A future written in the dirt
Earth and Environmental Science major becomes first ever Unity College student to receive Cormier Soil Science scholarship
Many of us look down and see only dirt, but Emily MacDonald and her mentors at Unity College study the soil and see the future — for Emily, for the planet, and for the discipline of soil science.
Emily MacDonald (‘19), an Earth and Environmental Science major at Unity College, recently became the first student in the College’s history to earn the Janet Engle Cormier Soil Science Scholarship from the Maine Association of Professional Soil Scientists (MAPSS). Education is a key part of MAPSS’ mission, for both its members and the public, to help advance the soil science profession and also tackle pressing issues.
Emily was recognized at the MAPSS annual meeting on Wednesday, March 7, at the Unity College Center for Performing Arts in Unity, Maine.
“Congratulations to Emily on this significant honor from MAPSS,” said Unity College President Dr. Melik Peter Khoury. “She is doing incredible work at Unity College, and it’s great to see her being recognized for that. It’s a testament not only to Emily’s dedication to her studies, but to the remarkable education and professors we have here at Unity College.”
“I’m so grateful for all of my professors’ help, especially the letters of recommendation, but also for MAPPS for presenting the scholarship,” said MacDonald. “It means that I’ll be able to really succeed in my field, and hopefully be able to join them for the future of soil science.”
One of those professors is Dr. Kevin Spigel, Professor of Geoscience and Director of Undergraduate Research at Unity College.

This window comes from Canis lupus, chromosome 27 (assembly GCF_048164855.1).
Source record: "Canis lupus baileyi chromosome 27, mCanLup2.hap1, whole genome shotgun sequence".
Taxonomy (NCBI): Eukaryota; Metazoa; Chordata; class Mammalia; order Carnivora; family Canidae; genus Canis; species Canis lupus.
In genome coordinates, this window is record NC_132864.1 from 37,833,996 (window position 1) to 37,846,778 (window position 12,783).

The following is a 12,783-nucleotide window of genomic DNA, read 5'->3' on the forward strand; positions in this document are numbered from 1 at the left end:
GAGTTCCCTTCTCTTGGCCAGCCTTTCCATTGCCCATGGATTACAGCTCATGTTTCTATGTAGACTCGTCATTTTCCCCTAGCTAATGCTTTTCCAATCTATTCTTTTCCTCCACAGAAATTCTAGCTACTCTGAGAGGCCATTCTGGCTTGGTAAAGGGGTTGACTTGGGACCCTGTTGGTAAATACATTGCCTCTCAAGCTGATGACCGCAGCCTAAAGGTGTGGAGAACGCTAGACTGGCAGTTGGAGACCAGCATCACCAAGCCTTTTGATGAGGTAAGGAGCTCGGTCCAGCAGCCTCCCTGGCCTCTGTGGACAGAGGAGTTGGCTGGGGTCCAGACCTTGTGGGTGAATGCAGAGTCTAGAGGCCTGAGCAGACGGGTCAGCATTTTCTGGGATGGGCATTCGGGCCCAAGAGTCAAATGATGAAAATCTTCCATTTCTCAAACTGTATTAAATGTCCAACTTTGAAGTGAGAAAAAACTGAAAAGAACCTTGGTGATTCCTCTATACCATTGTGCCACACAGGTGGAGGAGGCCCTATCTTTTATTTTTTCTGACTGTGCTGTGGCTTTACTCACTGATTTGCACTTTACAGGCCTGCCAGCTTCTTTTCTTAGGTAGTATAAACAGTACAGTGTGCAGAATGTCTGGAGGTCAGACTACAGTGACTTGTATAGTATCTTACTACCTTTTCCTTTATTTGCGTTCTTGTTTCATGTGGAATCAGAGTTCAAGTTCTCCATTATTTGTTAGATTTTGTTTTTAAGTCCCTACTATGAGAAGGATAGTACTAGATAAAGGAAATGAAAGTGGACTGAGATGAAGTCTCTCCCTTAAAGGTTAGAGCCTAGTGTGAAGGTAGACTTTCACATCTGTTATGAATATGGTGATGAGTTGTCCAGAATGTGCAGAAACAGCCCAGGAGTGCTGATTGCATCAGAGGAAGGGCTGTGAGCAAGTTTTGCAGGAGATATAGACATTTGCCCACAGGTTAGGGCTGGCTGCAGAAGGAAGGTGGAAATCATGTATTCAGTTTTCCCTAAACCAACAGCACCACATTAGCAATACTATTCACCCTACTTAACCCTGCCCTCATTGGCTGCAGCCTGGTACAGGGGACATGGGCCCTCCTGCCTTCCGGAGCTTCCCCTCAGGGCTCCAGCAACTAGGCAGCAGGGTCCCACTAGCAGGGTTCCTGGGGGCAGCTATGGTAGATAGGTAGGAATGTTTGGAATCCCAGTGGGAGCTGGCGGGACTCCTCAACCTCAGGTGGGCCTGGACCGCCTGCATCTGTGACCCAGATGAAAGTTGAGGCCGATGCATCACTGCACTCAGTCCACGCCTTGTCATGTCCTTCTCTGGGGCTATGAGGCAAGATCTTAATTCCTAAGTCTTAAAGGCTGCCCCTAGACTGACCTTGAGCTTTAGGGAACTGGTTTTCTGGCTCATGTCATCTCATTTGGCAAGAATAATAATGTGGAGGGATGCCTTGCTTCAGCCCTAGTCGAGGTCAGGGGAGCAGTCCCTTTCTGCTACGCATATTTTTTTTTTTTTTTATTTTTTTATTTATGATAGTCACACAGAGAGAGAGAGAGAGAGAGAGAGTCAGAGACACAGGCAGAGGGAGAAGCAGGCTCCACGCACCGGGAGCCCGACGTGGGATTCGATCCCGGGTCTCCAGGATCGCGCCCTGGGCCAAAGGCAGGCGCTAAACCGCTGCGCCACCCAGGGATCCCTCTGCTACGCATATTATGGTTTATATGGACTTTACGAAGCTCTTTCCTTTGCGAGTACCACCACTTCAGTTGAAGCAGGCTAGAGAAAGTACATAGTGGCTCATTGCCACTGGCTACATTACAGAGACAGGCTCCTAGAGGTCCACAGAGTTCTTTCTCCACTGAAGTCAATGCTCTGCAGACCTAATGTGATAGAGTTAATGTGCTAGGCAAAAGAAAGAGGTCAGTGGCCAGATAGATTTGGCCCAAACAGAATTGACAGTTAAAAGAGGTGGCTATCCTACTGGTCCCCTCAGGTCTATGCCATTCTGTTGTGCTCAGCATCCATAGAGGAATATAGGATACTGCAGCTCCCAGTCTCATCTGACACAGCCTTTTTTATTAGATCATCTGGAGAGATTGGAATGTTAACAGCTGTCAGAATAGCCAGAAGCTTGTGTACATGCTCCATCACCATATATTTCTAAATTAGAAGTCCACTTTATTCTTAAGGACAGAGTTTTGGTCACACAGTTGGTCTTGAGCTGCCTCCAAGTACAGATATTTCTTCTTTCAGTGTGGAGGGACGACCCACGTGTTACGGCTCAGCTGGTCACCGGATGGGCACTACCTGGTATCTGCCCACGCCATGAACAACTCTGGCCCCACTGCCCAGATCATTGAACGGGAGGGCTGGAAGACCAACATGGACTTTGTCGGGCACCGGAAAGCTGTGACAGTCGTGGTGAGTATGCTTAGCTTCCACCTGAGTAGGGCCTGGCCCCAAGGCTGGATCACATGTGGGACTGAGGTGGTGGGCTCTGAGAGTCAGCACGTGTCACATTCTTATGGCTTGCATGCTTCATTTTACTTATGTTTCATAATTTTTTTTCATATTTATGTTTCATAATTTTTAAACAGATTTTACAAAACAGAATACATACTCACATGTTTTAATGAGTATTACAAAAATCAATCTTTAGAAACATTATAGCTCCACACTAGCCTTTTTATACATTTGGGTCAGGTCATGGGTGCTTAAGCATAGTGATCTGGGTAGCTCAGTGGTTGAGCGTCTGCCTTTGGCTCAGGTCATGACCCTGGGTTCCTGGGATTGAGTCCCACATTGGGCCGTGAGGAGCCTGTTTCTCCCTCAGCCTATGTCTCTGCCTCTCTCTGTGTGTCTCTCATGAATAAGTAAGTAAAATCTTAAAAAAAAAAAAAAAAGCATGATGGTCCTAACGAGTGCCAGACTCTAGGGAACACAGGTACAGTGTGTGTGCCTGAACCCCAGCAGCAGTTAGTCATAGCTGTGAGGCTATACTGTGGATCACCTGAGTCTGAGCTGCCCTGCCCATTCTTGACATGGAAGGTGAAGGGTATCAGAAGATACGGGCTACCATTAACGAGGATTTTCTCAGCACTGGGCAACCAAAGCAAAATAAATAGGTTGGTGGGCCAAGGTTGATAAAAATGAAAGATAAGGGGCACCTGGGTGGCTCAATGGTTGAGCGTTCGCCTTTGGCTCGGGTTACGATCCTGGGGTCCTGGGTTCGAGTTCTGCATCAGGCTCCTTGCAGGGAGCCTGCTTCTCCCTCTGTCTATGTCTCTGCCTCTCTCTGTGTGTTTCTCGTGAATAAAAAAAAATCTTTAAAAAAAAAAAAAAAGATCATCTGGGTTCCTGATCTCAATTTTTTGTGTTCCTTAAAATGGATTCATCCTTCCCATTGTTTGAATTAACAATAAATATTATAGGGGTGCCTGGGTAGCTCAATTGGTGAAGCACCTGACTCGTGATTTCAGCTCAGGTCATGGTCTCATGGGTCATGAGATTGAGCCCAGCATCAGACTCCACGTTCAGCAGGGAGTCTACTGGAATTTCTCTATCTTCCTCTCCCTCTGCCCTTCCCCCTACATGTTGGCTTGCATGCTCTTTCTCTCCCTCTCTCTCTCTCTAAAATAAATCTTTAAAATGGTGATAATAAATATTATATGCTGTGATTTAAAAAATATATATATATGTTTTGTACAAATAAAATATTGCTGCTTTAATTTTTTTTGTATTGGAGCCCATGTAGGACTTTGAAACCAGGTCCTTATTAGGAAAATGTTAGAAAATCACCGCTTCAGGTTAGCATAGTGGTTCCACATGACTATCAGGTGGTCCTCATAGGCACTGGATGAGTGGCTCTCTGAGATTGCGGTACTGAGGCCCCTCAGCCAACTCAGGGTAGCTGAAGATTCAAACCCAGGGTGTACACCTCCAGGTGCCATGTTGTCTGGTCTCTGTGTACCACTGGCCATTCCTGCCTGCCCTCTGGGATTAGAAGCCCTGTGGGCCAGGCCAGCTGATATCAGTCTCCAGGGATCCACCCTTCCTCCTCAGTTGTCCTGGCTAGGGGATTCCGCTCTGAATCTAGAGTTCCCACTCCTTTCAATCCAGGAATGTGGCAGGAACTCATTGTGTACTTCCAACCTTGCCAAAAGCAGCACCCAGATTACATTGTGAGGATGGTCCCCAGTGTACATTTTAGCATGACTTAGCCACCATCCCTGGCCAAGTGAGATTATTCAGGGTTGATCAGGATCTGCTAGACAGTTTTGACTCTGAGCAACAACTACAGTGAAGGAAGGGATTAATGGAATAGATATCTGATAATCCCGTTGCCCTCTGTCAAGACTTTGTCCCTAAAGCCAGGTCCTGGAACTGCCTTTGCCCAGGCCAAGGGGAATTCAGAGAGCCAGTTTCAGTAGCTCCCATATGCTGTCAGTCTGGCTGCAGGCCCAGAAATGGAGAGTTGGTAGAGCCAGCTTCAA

“Emily has a passion for soil science. She thrives on field and lab work, and has a bright future ahead of her,” said Dr. Spigel. “She can often be found in the Geo Lab taking hydrometer readings, calculating hydraulic conductivity, or performing any number of soil tests. Her education in soils combined with a growing interest in agricultural systems will undoubtedly prepare her for graduate school and a successful career in sustainable soils management.”
Emily’s academic advisor, Dr. Jim Killarney, Assistant Professor of Chemistry, agrees.
“Emily is a driven student who has a clear idea of her future career,” added Dr. Killarney. “She understands the hard work required to reach her goals and is successfully meeting the challenge.”
Sometimes the future is written in the stars, sometimes in tea leaves. For Emily MacDonald, the brightest future is written in the soil.
The Janet Engle Cormier Soil Science scholarship was first awarded 1997, in honor of Janet who was an active member of her local chapter of the Soil Conservation Society, and also served as President, Vice President, and Treasurer of MAPSS.